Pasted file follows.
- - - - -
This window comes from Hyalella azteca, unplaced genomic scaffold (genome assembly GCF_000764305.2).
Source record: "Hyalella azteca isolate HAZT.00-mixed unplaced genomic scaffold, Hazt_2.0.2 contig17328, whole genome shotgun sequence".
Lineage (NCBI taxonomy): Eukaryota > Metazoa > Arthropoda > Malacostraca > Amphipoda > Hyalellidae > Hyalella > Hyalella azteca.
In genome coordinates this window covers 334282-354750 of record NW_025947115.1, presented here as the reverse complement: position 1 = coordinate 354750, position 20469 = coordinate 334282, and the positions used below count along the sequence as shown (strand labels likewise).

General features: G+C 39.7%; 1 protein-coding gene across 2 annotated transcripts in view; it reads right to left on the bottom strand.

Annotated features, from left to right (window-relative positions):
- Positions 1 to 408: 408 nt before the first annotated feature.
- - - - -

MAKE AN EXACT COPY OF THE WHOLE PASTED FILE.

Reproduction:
This window comes from Hyalella azteca, unplaced genomic scaffold (genome assembly GCF_000764305.2).
Source record: "Hyalella azteca isolate HAZT.00-mixed unplaced genomic scaffold, Hazt_2.0.2 contig17328, whole genome shotgun sequence".
Lineage (NCBI taxonomy): Eukaryota > Metazoa > Arthropoda > Malacostraca > Amphipoda > Hyalellidae > Hyalella > Hyalella azteca.
In genome coordinates this window covers 334282-354750 of record NW_025947115.1, presented here as the reverse complement: position 1 = coordinate 354750, position 20469 = coordinate 334282, and the positions used below count along the sequence as shown (strand labels likewise).

General features: G+C 39.7%; 1 protein-coding gene across 2 annotated transcripts in view; it reads right to left on the bottom strand.

Annotated features, from left to right (window-relative positions):
- Positions 1 to 408: 408 nt before the first annotated feature.